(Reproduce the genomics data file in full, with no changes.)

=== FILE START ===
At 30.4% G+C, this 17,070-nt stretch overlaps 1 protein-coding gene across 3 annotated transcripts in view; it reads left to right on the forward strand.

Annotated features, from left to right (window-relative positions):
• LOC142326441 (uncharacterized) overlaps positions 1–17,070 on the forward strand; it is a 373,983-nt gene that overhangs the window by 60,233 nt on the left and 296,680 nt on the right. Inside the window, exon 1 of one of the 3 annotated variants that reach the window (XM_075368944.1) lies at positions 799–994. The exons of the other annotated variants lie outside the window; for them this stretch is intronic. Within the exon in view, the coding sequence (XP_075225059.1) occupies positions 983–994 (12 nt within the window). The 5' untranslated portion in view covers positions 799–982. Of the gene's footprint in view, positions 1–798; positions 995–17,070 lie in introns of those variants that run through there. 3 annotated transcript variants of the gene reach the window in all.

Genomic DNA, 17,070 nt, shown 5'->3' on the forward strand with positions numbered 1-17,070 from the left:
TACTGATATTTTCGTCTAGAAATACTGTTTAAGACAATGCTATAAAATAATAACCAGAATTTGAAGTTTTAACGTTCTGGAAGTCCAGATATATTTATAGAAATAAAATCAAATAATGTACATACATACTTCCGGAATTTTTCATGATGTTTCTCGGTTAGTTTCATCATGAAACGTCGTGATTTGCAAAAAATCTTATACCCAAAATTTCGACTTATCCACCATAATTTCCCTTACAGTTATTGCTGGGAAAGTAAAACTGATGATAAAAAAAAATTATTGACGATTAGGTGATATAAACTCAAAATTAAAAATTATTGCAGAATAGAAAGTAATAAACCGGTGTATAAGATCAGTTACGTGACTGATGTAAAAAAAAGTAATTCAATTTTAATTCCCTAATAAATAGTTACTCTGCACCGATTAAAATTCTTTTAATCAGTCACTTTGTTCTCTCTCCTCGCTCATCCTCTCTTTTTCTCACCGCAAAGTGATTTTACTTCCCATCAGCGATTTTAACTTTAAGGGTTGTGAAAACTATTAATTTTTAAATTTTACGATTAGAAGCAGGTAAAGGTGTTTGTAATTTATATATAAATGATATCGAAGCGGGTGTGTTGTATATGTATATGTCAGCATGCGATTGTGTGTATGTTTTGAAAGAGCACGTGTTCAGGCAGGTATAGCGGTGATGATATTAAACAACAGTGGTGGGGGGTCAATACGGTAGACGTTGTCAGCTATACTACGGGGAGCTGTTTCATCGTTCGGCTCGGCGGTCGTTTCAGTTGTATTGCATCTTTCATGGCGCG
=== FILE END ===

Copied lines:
At 30.4% G+C, this 17,070-nt stretch overlaps 1 protein-coding gene across 3 annotated transcripts in view; it reads left to right on the forward strand.

Annotated features, from left to right (window-relative positions):
• LOC142326441 (uncharacterized) overlaps positions 1–17,070 on the forward strand; it is a 373,983-nt gene that overhangs the window by 60,233 nt on the left and 296,680 nt on the right. Inside the window, exon 1 of one of the 3 annotated variants that reach the window (XM_075368944.1) lies at positions 799–994. The exons of the other annotated variants lie outside the window; for them this stretch is intronic. Within the exon in view, the coding sequence (XP_075225059.1) occupies positions 983–994 (12 nt within the window). The 5' untranslated portion in view covers positions 799–982. Of the gene's footprint in view, positions 1–798; positions 995–17,070 lie in introns of those variants that run through there. 3 annotated transcript variants of the gene reach the window in all.

Genomic DNA, 17,070 nt, shown 5'->3' on the forward strand with positions numbered 1-17,070 from the left:
TACTGATATTTTCGTCTAGAAATACTGTTTAAGACAATGCTATAAAATAATAACCAGAATTTGAAGTTTTAACGTTCTGGAAGTCCAGATATATTTATAGAAATAAAATCAAATAATGTACATACATACTTCCGGAATTTTTCATGATGTTTCTCGGTTAGTTTCATCATGAAACGTCGTGATTTGCAAAAAATCTTATACCCAAAATTTCGACTTATCCACCATAATTTCCCTTACAGTTATTGCTGGGAAAGTAAAACTGATGATAAAAAAAAATTATTGACGATTAGGTGATATAAACTCAAAATTAAAAATTATTGCAGAATAGAAAGTAATAAACCGGTGTATAAGATCAGTTACGTGACTGATGTAAAAAAAAGTAATTCAATTTTAATTCCCTAATAAATAGTTACTCTGCACCGATTAAAATTCTTTTAATCAGTCACTTTGTTCTCTCTCCTCGCTCATCCTCTCTTTTTCTCACCGCAAAGTGATTTTACTTCCCATCAGCGATTTTAACTTTAAGGGTTGTGAAAACTATTAATTTTTAAATTTTACGATTAGAAGCAGGTAAAGGTGTTTGTAATTTATATATAAATGATATCGAAGCGGGTGTGTTGTATATGTATATGTCAGCATGCGATTGTGTGTATGTTTTGAAAGAGCACGTGTTCAGGCAGGTATAGCGGTGATGATATTAAACAACAGTGGTGGGGGGTCAATACGGTAGACGTTGTCAGCTATACTACGGGGAGCTGTTTCATCGTTCGGCTCGGCGGTCGTTTCAGTTGTATTGCATCTTTCATGGCGCG